Sal's tolerance of Mookie's "attitude" combines with Danny Aiello's sympathetic portrayal to make Sal, for the most part, an appealing character. He obviously "gets" the reasons behind Mookie's disaffected laziness and is willing to ignore his lapses. Sal, in fact, is far more tolerant of Mookie's questionable work ethic than Mookie's own sister, who berates him for his "patented two-hour lunches" and insists, "Sal pays you, you should work." In contrast to Pino, who openly attacks Mookie's behavior, Sal seems genuinely affectionate toward Mookie, an affection which makes us feel that the attack on Sal's Pizzeria at the end of the film causes Mookie inner conflict. Moments before he makes his decision to act, we see him holding his head in pain.

But while Lee depicts Sal's affection for and sympathetic treatment of Mookie, he also portrays him as exploitative and latently racist. Not only does Sal pay Mookie low wages, he never acknowledges the important role Mookie plays as a mediator between Sal and the African-American customers he relies upon in order to make a living. (In this light, Mookie's instigation of the violence against the pizzeria can also be read as Mookie's sending Sal a message: if it were not for me this would have happened a long time ago.) Lee depicts Sal's affection toward his black clientele when Sal says that he is proud to have nurtured a generation of black children with his pizza. But almost in the same breath he refers to his customers as "dese people," hence as racial others. Sal's underlying racism explodes into the open when he screams racial epithets at Radio Raheem for playing his music in his restaurant (he calls it "jungle music") and then goes on to destroy the boom box, an action that can be read as a symbolic murder. Prophetically, one of Sal's early lines in Do the Right Thing is "I'm gonna kill somebody today." Nevertheless, for all his shortcomings, Lee's depiction of Sal is a far cry from the one-sided villains of propagandists: political melodrama. Sal is constructed with a mixture of conflicting traits. He is affectionate and exploitative, tolerant and racist, a nurturer and a (symbolic) murderer.18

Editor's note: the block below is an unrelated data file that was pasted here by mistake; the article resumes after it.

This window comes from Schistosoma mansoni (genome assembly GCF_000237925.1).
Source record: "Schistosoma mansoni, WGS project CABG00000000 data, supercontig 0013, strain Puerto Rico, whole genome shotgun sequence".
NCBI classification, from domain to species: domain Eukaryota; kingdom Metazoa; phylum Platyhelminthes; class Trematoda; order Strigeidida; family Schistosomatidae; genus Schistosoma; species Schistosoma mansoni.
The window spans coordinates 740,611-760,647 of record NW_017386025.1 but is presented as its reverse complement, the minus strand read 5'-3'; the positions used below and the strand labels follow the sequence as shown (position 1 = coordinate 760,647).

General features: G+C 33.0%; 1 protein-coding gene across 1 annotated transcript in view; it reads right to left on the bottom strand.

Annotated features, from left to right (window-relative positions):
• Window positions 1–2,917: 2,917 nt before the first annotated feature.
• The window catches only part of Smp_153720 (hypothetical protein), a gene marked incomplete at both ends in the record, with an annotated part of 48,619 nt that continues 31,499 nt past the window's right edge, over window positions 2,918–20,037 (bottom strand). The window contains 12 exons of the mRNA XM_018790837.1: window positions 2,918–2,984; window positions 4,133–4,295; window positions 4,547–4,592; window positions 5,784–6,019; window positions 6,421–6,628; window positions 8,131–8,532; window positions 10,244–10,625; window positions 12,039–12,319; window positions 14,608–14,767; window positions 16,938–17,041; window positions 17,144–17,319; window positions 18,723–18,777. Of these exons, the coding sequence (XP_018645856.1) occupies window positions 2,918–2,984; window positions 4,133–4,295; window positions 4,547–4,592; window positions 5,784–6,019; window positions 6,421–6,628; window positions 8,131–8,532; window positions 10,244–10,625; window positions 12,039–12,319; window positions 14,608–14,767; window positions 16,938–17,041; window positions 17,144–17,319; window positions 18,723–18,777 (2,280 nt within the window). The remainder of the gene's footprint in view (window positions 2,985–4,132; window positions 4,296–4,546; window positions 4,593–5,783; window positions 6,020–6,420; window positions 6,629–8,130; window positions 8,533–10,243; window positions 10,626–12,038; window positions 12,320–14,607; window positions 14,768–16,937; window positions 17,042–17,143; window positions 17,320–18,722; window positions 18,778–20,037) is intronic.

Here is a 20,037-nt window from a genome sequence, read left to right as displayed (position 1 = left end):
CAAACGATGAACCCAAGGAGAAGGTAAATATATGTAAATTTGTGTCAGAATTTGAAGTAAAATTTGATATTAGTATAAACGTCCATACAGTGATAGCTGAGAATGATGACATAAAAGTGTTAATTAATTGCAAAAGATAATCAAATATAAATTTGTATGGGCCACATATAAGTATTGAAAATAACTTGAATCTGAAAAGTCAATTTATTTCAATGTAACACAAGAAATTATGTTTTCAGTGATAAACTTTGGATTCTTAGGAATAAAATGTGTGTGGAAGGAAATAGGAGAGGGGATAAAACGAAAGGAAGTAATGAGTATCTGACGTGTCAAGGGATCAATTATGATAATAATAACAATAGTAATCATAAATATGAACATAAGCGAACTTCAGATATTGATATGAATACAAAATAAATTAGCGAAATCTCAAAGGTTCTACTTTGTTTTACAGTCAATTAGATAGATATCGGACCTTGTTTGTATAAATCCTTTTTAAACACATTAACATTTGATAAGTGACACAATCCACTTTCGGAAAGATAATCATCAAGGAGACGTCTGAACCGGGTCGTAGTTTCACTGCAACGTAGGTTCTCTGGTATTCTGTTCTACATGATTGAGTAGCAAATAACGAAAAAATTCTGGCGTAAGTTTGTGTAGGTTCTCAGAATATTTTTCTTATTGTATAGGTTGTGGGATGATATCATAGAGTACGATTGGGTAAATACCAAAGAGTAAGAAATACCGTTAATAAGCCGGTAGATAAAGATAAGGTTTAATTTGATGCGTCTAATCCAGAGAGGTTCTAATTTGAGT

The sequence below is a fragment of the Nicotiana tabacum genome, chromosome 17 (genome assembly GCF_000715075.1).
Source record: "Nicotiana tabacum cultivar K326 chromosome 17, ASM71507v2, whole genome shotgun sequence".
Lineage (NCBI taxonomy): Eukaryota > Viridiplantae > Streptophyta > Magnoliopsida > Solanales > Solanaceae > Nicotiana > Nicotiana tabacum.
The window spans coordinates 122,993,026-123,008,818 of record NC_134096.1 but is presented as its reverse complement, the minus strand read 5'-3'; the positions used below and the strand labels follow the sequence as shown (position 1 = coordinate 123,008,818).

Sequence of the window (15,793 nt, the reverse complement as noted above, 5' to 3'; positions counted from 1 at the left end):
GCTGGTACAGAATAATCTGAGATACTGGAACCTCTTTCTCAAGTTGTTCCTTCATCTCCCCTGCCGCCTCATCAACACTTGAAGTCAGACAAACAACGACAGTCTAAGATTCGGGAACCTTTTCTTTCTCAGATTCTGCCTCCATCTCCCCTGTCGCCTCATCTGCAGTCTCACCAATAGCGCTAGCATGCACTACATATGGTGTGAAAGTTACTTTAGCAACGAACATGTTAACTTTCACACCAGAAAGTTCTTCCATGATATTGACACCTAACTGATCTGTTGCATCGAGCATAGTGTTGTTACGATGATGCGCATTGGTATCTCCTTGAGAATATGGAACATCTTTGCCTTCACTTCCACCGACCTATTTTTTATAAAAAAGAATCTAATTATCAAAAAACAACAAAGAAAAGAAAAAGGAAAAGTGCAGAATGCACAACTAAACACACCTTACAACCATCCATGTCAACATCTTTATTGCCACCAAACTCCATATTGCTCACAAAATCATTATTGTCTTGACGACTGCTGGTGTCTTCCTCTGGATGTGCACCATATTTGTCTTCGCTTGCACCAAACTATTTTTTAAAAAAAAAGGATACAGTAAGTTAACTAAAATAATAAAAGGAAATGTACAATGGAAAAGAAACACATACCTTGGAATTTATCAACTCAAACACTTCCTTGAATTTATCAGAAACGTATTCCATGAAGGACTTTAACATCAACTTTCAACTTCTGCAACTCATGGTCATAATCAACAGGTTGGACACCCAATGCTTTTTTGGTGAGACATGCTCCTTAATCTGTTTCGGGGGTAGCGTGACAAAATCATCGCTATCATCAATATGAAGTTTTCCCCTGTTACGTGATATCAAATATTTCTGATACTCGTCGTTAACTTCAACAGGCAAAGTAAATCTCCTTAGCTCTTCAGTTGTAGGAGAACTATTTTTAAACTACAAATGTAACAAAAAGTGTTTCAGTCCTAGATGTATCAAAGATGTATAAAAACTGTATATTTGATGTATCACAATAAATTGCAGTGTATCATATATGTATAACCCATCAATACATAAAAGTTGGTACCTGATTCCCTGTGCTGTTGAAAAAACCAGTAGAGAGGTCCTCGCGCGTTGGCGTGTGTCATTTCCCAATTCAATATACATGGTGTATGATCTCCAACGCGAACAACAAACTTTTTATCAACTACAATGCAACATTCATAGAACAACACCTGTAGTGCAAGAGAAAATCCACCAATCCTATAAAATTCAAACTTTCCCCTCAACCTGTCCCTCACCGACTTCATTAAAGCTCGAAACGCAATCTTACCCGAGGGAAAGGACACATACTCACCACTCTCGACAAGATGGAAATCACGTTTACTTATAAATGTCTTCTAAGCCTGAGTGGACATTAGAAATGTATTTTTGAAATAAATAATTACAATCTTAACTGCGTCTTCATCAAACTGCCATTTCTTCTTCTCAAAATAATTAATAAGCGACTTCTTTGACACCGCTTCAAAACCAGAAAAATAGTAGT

The issue that indirectly triggers the race riot at the end of Do the Right Thing is Sal's refusal to bow to a demand by the political activist Buggin' Out that he put up pictures of African Americans on his Wall of Fame. But Sal's refusal to give in (which unleashes the violence) is not presented by Lee as an egregious example of Sal's racist intolerance, nor does he treat Buggin' Out's request as necessarily justified. They both have their reasons for their stances and both are, to some extent, valid. Sal tells Buggin' Out that if he wants "brothers up on the Wall of Fame, you open up your own business, then you can do what you wanna do. My pizzeria— Italian Americans up on the wall." Through the conversation of the "Corner Men," the three men who sit around all day drinking beer and discussing life, Lee criticizes African Americans for not starting businesses in their own neighborhoods. One of them deplores the fact that a Korean man and woman who have been in the country for less than a year have started their own business (a fruit and vegetable store) in the neighborhood in a building that had previously been boarded up. "Either dem Koreans are geniuses," he comments, "or we Blacks are dumb."